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Expedition: Saints and Sainthood

Tags: #Historical Figures 
  • January 16, 2018

    Expedition: The Saints and Sainthood

    In response to Duvain’s question I have decided to look into the saints of Tamriel, how they achieve this sainthood and who are they. I’ve rifled through many pages of Imperial Library and now I am bringing the truth of divinity to you.



    I would like to start right with something that is slightly complicated. I have started with the canonization of the real world, namely Christian belief, so I’ll quote Wiki here:

    Canonization is the act by which a Christian church declares that a person who has died was a saint, upon which declaration the person is included in the "canon", or list, of recognized saints. Originally, a person was recognized as a saint without any formal process.

    This implies that for one to become a saint it has to be after they die, most often as martyrs. Saint Alessia might fit into this category, or Saint Pelin maybe. But, I think that in Tamriel it’s not as simple as that, because there are Living Saints and I’m not talking about just Tribunal and their Saints. No, there are Living Saints even in the Nine Divines church, like Errandil for example.

    So yes, Living Saints. How are they canonized? Most of the times the canonization comes after a great deed done in the name of faith, or sometimes it’s divine intervention - and by divine I mean godly, not necessarily “Divine”.

    One of the best examples is Saint Jiub for example, who was canonized as a Saint after two things happened. He eradicated the cliff racers, which is a quite a huge thing for the people of Morrowind, and he was also directly saved by Vivec while doing his eradicating, as he portrays in his Opus.

    When I awoke, all I felt was my back on a cold stone floor. Every muscle in my body was on fire, and my vision was blurred. Slowly, I tried to climb to my feet. It took several agonizing minutes, but I finally managed to do it. As my eyes adjusted to the dim light of my new surroundings, I realized that I was standing before Lord Vivec himself. He was simply staring at me... floating above his throne and staring at me with his piercing eyes. When I began to prostrate myself as a sign of respect, he held up one of his hands as if to say it wasn't necessary. Was I dead? Was Lord Vivec pleased with me? Was he about to strike me down in anger for my somewhat sordid past?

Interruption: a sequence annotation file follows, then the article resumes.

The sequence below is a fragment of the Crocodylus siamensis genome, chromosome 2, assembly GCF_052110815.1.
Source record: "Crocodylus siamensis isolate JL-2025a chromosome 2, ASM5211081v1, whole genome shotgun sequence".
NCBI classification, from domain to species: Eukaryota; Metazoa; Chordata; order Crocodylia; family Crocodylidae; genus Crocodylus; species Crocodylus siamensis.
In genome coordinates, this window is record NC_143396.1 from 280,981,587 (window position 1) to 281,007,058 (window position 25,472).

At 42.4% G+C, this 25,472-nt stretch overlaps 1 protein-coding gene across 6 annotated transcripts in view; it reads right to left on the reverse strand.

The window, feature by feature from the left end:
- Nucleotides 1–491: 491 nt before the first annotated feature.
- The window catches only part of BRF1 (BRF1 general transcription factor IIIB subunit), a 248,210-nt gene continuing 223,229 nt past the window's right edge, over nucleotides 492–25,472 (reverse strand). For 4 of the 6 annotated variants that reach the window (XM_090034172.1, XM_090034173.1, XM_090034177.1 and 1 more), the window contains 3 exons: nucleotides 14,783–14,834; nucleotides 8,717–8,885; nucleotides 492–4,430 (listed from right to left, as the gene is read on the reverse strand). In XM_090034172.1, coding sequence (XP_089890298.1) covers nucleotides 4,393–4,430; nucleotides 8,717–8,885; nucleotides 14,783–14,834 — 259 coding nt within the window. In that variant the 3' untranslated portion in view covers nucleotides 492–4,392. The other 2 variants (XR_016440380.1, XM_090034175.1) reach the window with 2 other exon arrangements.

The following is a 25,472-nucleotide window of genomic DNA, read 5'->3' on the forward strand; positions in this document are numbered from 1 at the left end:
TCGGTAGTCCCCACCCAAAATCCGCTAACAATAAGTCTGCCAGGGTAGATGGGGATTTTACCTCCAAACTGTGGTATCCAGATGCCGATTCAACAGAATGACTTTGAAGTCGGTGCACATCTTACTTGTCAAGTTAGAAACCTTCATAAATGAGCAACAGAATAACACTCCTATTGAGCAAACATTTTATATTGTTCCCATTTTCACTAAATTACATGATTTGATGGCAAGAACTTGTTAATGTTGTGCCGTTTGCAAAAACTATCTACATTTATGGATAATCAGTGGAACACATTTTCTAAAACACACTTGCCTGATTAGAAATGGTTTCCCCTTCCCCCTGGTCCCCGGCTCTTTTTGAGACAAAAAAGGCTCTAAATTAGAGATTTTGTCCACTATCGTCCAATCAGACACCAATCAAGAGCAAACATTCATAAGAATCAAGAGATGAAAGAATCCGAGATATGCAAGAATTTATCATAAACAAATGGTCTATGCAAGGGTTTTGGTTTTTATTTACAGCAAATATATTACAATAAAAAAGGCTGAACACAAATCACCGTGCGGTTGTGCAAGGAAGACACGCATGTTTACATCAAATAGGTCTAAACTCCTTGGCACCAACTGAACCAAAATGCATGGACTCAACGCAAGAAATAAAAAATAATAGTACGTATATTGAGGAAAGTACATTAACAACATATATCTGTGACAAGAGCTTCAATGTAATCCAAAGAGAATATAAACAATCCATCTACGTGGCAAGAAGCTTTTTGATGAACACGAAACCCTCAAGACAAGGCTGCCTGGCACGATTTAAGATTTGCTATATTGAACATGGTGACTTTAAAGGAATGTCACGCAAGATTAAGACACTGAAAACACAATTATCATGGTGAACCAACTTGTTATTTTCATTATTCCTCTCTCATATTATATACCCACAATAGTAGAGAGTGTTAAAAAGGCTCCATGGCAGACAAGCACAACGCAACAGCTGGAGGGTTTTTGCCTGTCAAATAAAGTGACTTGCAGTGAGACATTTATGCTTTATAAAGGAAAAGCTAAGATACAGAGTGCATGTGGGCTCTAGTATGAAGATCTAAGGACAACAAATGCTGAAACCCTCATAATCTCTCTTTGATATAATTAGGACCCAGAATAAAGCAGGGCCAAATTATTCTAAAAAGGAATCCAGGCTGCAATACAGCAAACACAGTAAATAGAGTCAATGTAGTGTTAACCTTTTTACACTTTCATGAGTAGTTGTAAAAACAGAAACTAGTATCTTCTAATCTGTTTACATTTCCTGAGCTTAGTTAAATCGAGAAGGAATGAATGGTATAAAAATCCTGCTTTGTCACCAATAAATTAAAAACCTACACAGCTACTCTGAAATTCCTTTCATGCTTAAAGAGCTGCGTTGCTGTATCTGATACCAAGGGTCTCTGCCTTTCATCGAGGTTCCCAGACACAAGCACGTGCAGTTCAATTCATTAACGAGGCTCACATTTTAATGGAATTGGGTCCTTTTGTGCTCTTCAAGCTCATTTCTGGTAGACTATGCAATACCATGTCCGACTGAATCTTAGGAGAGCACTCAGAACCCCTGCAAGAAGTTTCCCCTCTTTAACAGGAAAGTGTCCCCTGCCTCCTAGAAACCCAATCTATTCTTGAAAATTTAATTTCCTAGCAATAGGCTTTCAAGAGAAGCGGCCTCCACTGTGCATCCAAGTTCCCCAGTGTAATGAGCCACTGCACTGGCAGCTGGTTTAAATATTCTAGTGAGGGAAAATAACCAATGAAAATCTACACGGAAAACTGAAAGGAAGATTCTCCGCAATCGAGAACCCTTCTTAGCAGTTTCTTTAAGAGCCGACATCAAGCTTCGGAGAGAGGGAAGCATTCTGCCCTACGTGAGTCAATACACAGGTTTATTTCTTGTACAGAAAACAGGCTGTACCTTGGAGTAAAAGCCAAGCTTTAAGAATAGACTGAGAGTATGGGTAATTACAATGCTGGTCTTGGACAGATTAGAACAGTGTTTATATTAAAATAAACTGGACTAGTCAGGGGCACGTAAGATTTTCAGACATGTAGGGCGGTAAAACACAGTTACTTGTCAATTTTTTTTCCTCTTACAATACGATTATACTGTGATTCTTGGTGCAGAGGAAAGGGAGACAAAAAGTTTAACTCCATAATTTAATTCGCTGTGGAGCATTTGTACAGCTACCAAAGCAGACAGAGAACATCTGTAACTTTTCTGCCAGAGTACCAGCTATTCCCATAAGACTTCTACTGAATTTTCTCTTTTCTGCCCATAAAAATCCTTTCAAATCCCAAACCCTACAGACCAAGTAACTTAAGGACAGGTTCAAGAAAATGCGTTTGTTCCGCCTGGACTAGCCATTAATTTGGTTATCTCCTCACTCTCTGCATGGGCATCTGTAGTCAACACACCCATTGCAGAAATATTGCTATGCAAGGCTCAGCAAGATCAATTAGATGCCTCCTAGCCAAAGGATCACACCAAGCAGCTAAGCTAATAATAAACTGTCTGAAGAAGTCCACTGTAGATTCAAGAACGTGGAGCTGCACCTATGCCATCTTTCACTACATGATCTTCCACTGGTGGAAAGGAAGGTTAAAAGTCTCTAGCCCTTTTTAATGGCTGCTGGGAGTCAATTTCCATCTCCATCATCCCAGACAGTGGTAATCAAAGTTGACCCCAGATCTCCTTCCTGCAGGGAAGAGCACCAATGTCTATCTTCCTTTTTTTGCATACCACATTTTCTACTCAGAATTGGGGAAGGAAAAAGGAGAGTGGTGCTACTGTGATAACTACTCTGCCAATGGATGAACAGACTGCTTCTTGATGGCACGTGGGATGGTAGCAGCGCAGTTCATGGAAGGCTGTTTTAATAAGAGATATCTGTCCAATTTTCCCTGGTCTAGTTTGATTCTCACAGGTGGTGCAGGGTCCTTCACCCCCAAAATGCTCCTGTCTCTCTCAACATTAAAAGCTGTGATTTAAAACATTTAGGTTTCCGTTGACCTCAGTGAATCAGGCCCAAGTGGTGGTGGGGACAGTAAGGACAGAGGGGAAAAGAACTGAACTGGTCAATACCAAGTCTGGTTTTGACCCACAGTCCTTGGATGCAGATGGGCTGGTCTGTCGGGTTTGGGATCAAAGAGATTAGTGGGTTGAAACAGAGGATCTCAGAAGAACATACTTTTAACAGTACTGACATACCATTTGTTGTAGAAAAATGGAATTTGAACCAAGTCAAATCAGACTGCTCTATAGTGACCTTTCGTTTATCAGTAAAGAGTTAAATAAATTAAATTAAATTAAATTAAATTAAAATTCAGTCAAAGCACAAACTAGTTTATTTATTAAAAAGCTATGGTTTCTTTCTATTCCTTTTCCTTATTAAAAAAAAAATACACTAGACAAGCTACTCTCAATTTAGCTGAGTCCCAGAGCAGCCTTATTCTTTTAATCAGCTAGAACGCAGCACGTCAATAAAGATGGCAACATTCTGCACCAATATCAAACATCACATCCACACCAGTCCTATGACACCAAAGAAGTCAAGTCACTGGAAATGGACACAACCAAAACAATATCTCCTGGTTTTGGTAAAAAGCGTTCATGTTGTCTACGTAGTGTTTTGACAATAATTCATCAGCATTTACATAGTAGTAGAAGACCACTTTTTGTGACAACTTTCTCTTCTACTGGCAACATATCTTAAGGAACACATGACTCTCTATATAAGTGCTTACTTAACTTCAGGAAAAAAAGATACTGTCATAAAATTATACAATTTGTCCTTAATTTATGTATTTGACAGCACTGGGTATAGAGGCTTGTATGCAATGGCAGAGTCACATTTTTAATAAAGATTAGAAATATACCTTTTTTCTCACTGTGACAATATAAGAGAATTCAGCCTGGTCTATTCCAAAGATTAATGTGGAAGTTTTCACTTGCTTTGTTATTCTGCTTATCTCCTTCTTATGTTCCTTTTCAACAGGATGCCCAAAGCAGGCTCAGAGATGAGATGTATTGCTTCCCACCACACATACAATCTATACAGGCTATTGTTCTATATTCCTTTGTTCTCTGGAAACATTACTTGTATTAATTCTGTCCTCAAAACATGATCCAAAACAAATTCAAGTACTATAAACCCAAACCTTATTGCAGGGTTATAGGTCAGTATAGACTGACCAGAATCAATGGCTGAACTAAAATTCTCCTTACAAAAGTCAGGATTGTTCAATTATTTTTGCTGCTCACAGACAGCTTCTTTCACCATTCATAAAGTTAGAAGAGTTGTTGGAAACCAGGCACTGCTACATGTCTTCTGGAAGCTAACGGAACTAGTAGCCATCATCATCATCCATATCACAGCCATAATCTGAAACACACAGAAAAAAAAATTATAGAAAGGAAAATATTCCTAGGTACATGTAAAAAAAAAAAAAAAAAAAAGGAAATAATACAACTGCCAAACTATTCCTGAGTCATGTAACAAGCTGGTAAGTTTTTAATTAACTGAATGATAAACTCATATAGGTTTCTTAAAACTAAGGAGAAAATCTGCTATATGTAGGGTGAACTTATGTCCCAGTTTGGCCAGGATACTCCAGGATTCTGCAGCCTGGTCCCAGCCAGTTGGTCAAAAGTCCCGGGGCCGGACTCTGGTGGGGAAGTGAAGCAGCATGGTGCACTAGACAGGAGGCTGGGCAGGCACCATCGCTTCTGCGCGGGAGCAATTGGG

Suddenly I understood everything. Suddenly I realized that I was brought here for a reason. I should have died in those ash wastes, but Lord Vivec must have seen something inside me that he hadn't seen in millennia and decided to spare me from my fate.

    Thus began my ascent to Sainthood. Thus began the rise of Jiub!

    And that isn’t so different from the tale of Alessia, who was said to have Akatosh himself’s blessing when she raised her rebellion against Ayleids and won. So again, this has divine intervention and a great deed. Great deed indeed.

    But that doesn’t mean that martyrdom still doesn’t apply here. Martyrdom is very close to sainthood, as in the case of Saint Nerevar or Saint Pelin.

    Ages ago, Nerevar was the greatest Dunmer general, First Councilor, and companion of Vivec, Almalexia, and Sotha Sil, who, with the power of the great Ring of the Ancestors, One-Clan-Under-Moon-and-Star, united the Dunmer Houses to confront the evil Dwemer, the treacherous House Dagoth, and their Western allies at Red Mountain.

    By Providence, the faithless Dwemer were utterly destroyed, and their allies defeated, but Nerevar, mortally wounded in combat with the traitor Dagoth Ur, was driven from Red Mountain. Nerevar died not long after of his wounds, but he lived to see the birth of the Temple, and to bless the unity of the Dunmer into the safekeeping of Almsivi, the Temple, and all its communion of saints. - Saint Nerevar